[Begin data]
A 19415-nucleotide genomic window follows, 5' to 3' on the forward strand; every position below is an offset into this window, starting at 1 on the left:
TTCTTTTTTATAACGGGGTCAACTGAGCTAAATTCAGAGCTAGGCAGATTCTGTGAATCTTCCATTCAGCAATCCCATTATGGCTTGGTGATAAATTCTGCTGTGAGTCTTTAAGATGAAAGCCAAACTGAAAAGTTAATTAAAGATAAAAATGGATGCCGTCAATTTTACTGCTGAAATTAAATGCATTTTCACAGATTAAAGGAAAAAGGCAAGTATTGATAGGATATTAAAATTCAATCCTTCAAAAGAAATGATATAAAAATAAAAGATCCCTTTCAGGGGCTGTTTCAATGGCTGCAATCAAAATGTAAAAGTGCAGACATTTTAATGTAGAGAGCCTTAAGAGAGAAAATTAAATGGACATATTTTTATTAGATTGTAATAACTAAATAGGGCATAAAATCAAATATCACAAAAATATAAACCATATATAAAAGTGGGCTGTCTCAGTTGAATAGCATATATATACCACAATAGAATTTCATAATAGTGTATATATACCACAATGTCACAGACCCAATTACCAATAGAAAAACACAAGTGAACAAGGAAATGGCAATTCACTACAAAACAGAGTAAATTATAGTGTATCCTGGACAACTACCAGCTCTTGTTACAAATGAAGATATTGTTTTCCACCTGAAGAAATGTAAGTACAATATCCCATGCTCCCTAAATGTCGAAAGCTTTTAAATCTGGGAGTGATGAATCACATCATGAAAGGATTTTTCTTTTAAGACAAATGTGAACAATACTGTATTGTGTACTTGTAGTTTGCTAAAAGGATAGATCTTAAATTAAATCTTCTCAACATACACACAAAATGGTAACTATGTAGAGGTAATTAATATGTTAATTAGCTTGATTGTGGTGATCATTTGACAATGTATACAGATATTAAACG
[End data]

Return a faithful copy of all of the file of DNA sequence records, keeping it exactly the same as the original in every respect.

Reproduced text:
A 19415-nucleotide genomic window follows, 5' to 3' on the forward strand; every position below is an offset into this window, starting at 1 on the left:
TTCTTTTTTATAACGGGGTCAACTGAGCTAAATTCAGAGCTAGGCAGATTCTGTGAATCTTCCATTCAGCAATCCCATTATGGCTTGGTGATAAATTCTGCTGTGAGTCTTTAAGATGAAAGCCAAACTGAAAAGTTAATTAAAGATAAAAATGGATGCCGTCAATTTTACTGCTGAAATTAAATGCATTTTCACAGATTAAAGGAAAAAGGCAAGTATTGATAGGATATTAAAATTCAATCCTTCAAAAGAAATGATATAAAAATAAAAGATCCCTTTCAGGGGCTGTTTCAATGGCTGCAATCAAAATGTAAAAGTGCAGACATTTTAATGTAGAGAGCCTTAAGAGAGAAAATTAAATGGACATATTTTTATTAGATTGTAATAACTAAATAGGGCATAAAATCAAATATCACAAAAATATAAACCATATATAAAAGTGGGCTGTCTCAGTTGAATAGCATATATATACCACAATAGAATTTCATAATAGTGTATATATACCACAATGTCACAGACCCAATTACCAATAGAAAAACACAAGTGAACAAGGAAATGGCAATTCACTACAAAACAGAGTAAATTATAGTGTATCCTGGACAACTACCAGCTCTTGTTACAAATGAAGATATTGTTTTCCACCTGAAGAAATGTAAGTACAATATCCCATGCTCCCTAAATGTCGAAAGCTTTTAAATCTGGGAGTGATGAATCACATCATGAAAGGATTTTTCTTTTAAGACAAATGTGAACAATACTGTATTGTGTACTTGTAGTTTGCTAAAAGGATAGATCTTAAATTAAATCTTCTCAACATACACACAAAATGGTAACTATGTAGAGGTAATTAATATGTTAATTAGCTTGATTGTGGTGATCATTTGACAATGTATACAGATATTAAACG